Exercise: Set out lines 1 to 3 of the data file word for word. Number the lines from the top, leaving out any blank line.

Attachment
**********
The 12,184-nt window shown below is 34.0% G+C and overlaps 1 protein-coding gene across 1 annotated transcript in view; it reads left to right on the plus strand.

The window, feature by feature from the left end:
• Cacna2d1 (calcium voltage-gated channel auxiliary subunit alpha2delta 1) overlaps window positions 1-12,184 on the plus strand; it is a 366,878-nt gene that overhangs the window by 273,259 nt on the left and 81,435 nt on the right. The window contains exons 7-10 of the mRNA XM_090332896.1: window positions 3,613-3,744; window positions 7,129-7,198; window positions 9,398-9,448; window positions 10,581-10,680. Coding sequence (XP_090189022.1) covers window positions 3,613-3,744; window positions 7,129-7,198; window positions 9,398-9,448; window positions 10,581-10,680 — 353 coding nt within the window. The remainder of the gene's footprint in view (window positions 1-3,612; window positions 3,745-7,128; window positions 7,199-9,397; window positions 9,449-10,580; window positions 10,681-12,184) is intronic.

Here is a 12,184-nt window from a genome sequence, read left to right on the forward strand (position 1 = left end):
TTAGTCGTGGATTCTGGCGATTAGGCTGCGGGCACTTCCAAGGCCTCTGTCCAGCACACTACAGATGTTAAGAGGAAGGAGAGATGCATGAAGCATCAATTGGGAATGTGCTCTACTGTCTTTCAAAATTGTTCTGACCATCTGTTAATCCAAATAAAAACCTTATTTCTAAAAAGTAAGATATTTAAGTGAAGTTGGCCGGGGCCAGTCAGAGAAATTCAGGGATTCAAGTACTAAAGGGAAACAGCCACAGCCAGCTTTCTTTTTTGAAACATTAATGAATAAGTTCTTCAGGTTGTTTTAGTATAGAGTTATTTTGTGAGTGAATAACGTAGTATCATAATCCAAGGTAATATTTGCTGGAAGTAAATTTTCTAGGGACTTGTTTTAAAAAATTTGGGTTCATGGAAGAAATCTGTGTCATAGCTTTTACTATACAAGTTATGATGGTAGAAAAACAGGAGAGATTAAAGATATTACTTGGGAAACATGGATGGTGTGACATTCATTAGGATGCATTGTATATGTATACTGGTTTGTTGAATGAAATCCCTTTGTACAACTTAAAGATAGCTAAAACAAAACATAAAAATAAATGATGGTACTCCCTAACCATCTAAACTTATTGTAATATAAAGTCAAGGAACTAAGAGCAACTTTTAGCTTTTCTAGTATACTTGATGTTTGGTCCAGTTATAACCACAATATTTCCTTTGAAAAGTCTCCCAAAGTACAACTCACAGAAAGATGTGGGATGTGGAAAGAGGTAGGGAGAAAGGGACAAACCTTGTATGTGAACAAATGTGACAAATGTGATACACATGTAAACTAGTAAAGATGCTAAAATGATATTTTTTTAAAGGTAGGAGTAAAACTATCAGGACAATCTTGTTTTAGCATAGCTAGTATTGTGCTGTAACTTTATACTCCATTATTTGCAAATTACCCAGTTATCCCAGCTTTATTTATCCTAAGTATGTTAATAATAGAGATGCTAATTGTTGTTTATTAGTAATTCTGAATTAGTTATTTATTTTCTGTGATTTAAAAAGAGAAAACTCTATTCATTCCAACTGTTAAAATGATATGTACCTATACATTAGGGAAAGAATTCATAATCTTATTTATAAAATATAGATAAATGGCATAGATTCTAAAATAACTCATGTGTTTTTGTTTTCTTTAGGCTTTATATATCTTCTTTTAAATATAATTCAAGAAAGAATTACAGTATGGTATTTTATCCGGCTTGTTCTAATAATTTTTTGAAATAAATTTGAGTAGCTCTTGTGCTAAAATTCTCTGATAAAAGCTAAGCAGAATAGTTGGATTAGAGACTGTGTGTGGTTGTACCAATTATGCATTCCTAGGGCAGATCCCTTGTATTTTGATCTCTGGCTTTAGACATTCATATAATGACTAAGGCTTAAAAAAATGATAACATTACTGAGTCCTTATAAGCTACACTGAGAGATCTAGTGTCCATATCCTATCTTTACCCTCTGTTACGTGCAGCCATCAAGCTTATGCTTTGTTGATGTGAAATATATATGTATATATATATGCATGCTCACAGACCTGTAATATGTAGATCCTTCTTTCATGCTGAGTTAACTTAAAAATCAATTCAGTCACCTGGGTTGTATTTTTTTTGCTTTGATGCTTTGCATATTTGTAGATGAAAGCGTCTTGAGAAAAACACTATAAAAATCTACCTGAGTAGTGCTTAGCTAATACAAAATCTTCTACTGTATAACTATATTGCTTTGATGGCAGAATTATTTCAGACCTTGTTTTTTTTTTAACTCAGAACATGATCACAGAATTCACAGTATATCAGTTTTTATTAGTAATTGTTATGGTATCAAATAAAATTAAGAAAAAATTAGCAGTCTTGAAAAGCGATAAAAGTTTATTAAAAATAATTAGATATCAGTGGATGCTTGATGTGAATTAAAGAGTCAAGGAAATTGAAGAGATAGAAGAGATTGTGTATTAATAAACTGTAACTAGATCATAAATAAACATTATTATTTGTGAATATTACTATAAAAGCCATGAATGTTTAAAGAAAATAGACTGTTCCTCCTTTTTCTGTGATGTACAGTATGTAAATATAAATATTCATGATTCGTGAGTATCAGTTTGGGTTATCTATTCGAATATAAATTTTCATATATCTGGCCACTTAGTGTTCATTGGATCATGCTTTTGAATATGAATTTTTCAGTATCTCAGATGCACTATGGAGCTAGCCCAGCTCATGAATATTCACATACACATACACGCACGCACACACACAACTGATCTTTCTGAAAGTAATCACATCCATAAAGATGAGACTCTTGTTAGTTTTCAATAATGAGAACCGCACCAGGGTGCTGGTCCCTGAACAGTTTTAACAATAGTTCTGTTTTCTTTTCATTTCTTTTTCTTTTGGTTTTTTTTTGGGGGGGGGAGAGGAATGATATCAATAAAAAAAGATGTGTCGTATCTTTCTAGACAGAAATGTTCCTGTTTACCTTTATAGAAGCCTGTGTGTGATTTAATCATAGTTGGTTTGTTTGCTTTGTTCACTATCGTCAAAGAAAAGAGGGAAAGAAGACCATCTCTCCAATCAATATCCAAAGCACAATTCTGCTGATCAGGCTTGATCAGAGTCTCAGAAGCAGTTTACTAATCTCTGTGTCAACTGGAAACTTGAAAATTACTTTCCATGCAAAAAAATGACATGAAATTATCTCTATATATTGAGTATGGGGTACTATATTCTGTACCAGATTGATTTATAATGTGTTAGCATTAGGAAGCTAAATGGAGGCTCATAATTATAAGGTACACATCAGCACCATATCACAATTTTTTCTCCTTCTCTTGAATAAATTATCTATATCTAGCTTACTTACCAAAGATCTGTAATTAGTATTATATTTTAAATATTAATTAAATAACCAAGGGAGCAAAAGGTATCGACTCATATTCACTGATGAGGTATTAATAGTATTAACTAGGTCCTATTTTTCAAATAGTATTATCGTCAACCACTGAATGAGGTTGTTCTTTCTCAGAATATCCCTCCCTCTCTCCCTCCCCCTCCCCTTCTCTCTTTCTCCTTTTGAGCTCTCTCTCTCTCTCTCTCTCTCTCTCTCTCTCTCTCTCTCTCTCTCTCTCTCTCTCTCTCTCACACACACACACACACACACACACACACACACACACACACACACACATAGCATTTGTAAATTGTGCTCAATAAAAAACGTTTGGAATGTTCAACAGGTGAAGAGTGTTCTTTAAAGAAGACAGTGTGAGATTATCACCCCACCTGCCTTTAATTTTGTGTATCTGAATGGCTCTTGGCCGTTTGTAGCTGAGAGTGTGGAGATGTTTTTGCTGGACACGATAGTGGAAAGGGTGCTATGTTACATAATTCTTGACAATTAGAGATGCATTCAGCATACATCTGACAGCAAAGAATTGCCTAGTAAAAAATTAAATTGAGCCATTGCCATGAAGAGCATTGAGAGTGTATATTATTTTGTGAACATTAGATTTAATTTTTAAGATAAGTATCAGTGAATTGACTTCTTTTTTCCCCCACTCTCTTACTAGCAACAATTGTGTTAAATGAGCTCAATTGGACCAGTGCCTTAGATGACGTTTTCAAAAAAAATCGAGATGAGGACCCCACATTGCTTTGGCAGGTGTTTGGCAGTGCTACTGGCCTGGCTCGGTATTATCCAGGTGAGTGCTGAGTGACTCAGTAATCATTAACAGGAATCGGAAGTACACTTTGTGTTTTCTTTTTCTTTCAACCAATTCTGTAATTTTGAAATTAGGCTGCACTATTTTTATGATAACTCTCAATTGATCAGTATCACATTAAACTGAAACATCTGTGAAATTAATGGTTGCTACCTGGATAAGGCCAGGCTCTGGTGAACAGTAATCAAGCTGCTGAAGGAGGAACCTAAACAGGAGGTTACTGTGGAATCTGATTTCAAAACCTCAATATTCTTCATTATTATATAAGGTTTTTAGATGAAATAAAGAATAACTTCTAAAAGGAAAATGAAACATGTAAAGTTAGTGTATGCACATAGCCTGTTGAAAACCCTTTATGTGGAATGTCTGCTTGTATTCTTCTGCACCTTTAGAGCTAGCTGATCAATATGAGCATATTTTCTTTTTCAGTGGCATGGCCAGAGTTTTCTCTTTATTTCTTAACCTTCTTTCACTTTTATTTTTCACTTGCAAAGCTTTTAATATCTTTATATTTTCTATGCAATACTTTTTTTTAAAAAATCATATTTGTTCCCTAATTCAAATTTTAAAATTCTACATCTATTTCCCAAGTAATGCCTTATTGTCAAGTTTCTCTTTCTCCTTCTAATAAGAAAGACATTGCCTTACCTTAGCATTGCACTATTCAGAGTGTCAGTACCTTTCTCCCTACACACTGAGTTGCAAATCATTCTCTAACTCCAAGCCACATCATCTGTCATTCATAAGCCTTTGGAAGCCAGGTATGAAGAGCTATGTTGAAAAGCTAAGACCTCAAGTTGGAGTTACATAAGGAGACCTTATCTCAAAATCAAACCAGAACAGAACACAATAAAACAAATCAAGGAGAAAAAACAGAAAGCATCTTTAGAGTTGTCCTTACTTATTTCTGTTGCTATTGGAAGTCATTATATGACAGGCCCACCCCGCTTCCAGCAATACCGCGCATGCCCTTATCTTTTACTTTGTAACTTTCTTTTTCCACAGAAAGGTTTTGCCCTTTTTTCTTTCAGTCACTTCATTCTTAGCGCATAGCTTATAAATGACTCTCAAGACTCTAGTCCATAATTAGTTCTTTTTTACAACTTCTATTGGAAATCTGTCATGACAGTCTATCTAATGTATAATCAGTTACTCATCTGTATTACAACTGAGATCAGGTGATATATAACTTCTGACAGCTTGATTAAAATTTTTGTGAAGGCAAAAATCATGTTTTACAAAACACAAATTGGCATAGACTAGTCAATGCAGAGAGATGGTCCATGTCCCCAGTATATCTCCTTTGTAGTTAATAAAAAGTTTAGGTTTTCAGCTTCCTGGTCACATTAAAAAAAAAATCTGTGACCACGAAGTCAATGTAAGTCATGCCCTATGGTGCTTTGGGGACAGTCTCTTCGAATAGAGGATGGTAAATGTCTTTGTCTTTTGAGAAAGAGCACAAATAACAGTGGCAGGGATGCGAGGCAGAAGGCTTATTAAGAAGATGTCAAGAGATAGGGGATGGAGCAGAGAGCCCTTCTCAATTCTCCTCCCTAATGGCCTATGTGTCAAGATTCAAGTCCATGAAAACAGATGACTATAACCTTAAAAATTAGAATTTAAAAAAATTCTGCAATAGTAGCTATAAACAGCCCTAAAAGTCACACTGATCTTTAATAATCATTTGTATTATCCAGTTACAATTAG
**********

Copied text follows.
The 12,184-nt window shown below is 34.0% G+C and overlaps 1 protein-coding gene across 1 annotated transcript in view; it reads left to right on the plus strand.

The window, feature by feature from the left end:
• Cacna2d1 (calcium voltage-gated channel auxiliary subunit alpha2delta 1) overlaps window positions 1-12,184 on the plus strand; it is a 366,878-nt gene that overhangs the window by 273,259 nt on the left and 81,435 nt on the right. The window contains exons 7-10 of the mRNA XM_090332896.1: window positions 3,613-3,744; window positions 7,129-7,198; window positions 9,398-9,448; window positions 10,581-10,680. Coding sequence (XP_090189022.1) covers window positions 3,613-3,744; window positions 7,129-7,198; window positions 9,398-9,448; window positions 10,581-10,680 — 353 coding nt within the window. The remainder of the gene's footprint in view (window positions 1-3,612; window positions 3,745-7,128; window positions 7,199-9,397; window positions 9,449-10,580; window positions 10,681-12,184) is intronic.